Not really. But we're still waiting for the snow. I'm considering starting some of my early spring projects a few months early, as the weather might be suitable for a few concepts. It's been warm enough, certainly. Which brings me to my next topic...
I’ve spent about the last week laid up in bed, sick with various flavors of whatever is going around. In doing so, I had the chance to enjoy a few movies. Two of these impressed me, and I thought I’d share.
There have been times I’ve been labeled as a tree hugger… or whatever. I’ve been known to transplant the trees that the power company had marked to cut down on my property because they were under power lines. In other cases, I might a bit outspoken in instances where people might cut down 300+ year old trees because they feel their grass isn’t green enough, which I find to be somewhat insensitive and selfish. I catch and release. Regretably, I do drive a bit of a gas hog, which was probably a poor choice in retrospect. I buy local and organic produce whenever possible (it just tastes better anyway). I try to do what I can. I’ve always had a bit of a sentiment toward nature and the outdoors, as I spend a great deal of my time there - shooting, wandering - and in many ways, it is my haven. I've always been like that. But I digress, to get to the point...
The first movie, An Inconvenient Truth, never made it to a theater in this area, but is available on cable pay per view or on demand and DVD now. This is an insightful and interesting, if not saddening, movie addressing the facts behind the global warming crisis.
The second movie, “Who Killed the Electric Car?” is more related to the auto and oil industries and their “efforts” toward producing lower or zero emission vehicles. Overall, this movie offers some reveleations regarding the efforts of some businesses when it comes to greenhouse gases, the environment and factors contributing to global warming, among other topics.
Unfortunately, global warming has been a back-burner topic of discussion in the mainstream media for many years, taking second to whatever high priority topic of the week / month the media may be focusing on – Iraq, social security, Britney and K-fed, Rosie and Donald, etc – and has also been a topic for which there has been much false doubt created by various large companies and politicians in recent history years. This is really something that needs to become an issue in the forefront of people’s minds – particularly considering some of the recent intense weather patterns as a result of a warming atmosphere, shifting of ice shelves and melting of glaciers.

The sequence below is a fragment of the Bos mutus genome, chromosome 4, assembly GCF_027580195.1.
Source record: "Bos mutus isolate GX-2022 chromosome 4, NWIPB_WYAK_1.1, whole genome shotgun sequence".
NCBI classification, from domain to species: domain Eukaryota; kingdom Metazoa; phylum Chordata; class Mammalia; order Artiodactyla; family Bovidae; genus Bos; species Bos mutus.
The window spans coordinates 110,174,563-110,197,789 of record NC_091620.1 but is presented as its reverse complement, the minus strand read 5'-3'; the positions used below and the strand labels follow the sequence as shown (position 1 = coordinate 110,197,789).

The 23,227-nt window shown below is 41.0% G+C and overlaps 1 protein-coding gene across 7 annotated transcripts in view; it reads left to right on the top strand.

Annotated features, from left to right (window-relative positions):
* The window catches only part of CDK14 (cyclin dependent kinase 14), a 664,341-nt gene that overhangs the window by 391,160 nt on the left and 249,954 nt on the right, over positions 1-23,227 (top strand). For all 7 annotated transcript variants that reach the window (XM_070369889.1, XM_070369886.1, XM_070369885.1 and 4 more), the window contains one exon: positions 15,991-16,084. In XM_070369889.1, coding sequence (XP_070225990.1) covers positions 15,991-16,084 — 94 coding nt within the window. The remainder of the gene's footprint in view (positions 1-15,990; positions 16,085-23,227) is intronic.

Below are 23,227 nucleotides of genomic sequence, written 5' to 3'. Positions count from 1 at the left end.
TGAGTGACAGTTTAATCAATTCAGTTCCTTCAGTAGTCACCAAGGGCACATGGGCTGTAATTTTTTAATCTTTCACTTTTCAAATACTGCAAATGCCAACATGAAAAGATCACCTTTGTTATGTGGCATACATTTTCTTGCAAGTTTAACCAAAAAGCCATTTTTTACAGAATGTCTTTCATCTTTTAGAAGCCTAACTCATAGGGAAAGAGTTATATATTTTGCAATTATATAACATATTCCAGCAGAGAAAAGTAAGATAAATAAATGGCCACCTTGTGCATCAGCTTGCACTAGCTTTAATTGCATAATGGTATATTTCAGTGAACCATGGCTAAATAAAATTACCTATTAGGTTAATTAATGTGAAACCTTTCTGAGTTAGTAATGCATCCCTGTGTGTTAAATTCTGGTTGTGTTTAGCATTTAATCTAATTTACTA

While it is encouraging to see a bi-partisan effort rallying around the idea of making progress in these areas, the reality is that we rarely begin making real progress on solving anything in the US until things have reached a critical stage, particularly if it is something as non-visible as global warming. Recent efforts by the current administration seem very much counter to these goals and ideals. My feeling is that this will take time. Aside from personal consumption of electricity or gas / oil, some of the biggest contributing factors toward global warming are big corporations, who are going to be hard to persuade to make any changes unless laws and regulations are changed and enforced. Since being more eco-conscious will most certainly have an impact on profitability, this reduces any internal incentive for these companies to make any efforts in these areas. I managed to find an interesting site which allows you to obtain details on commercial sources of pollution in your local area, and the results are sometimes quite surprising.
Both of these movies really got me thinking, more so than I do already about these topics, so I started looking around and doing my own research. Realistically, some of the biggest impact can come from making a personal effort toward change, simply because there’s power in numbers, as they say. For example, if every house in the US swapped out a regular 60 watt filament bulb for an equivalent LED Light bulb, we would effectively save 24,184.4 mega (million) watts per day, basically the eliminating the need for one of the largest power plants in the US. Now imagine if you changed two or three bulbs (and think of the reduction in your monthly energy bill). Tankless water heaters were something else I looked into, which seem like a really cost effective alternative to traditional water heaters. There are a lot of new technologies out there. Note that there are also some tax credits available for home improvements that offer some energy improvement or environmental benefit. A number of other tips can be found here, some of which you really should know already.
In any event, these are must-see movies. Check them out when you get a chance. Join the global warming virtual march, another site which I’ve referenced a few times which is a good starting point for information on these issues.
More photos coming soon ----